I am not someone who likes to live in the present. I like to very much see the future. Having given my fulltime commitment to Selyn, I was struck by how much potential there is because we are a mainstream brand. People know us as a good-quality, price-effective handloom company. So, why not take that mainstream brand presence and turn that into a collective or platform for social change?
It is something quite different. I myself come from an activist background. I thought how can I take a step further from not just looking at internally working with our women but how can we make this a collective to work with other ethical fashion designers? How can we have a collective or a platform where other women can come on board and have what we call empowered fashion collections? That is how Sthri was born. The idea grew with every partner we spoke to. We have collaborated with other social brands like Emerge Global and Salvage. We worked with Vision One and Shanuki De Alwis. Tuschimo by Sthri, a collection by Arosha Rosenberger, is very high fashion. It is about finding those right collaborations and right partnerships but what is important is that we have to understand and accept that we have to innovate. Every person we spoke to grew the idea because they came onboard it.
Sthri is about the woman. It is about how we as women can make our fashion and lifestyle choices to empower another woman. Empowered fashion for women by women.
So, where is Sthri heading and what are the plans for its future?
I want it to be big. It can be a completely separate store. It can cross Sri Lanka’s borders. It can be a platform to advocate for women’s issues. It can be a platform to house young politicians. It is a self-sustainable platform because we are selling a product and that product sustains our platform. I think it is a great platform within which young empowered women and whoever can come onboard and have their say. If not wearing the Sthri clothes, by just making a statement saying that this is something I support. One key defining factor is that it is a self-sustained movement. And I definitely want it to be a movement. It is sustained by fashion and lifestyle but it is going to mean so much more.
As a business woman, how does that position you within today’s context of the Sri Lankan society?
I don’t know whether I see myself as a business woman, but I suppose I am. It is interesting. Because I am a lawyer, I have people telling me what are you doing with your life? Why don’t you practice with your mother at least part-time? They don’t see this kind of work as good enough for me, which is quite shocking. I think that is the attitude most of our traditional-thinking people have towards business and entrepreneurship in the country. I can have a stronger place in maybe the Colombo circle but where I come from in Kurunegala I am really seen as having come back to do my mother’s business. This is not seen as something prestigious. I think that is a big cultural shift that has to happen.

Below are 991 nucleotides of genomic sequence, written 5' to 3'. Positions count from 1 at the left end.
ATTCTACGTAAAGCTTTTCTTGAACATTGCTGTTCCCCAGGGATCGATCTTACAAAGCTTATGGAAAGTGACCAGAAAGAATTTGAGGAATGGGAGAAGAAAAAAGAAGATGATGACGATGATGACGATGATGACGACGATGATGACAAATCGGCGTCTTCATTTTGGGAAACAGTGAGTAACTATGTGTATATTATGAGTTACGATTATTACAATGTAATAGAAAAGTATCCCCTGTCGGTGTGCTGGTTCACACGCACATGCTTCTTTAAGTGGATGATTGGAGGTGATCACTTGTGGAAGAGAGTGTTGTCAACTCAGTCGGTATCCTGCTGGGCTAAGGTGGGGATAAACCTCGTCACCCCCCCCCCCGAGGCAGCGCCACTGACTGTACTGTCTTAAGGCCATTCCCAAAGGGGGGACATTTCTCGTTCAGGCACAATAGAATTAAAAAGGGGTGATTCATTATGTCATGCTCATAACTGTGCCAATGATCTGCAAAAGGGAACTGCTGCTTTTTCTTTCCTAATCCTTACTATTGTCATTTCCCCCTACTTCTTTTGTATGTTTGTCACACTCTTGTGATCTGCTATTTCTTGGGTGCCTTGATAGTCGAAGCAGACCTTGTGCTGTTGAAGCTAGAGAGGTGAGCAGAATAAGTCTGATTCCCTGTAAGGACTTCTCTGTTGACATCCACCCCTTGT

Also, many people do not understand this idea of a social enterprise. So, I don’t know whether people really understand what I do. I would call myself a social ‘intrapreneur’, which means that I am constantly innovating something that my mother founded. I think we have to continue to be entrepreneurs. It is not just about starting up. It is about sustaining what we also have. Sometimes it is harder to transform an existing business than start up on your own. But I think there is a lot of room in Sri Lanka for opening the doors for women who are in business and women who are in social business.
Any future projects to look out for?
We are doing some very interesting projects with our toys and moral education. Again, with my experience, working for ONUR, I saw how important it is for children to have moral education at preschool level. That is something that had been completely ignored by Sri Lanka. We don’t think a child needs to learn between the age of 1-3, and that is when they need their basic learning to grow into the future. I am trying to use some of the toys we are making to give a spin into using those toys for early childhood education. That is something I am working on currently.
And then, obviously, expanding Sthri and how we can work with other ethical fashion designers and other social brands. We are very keen to see how we can house them at Selyn.
Date of Interview: 15 November 2017
Interviewer and photos: Shashini Ruwanthi Gamage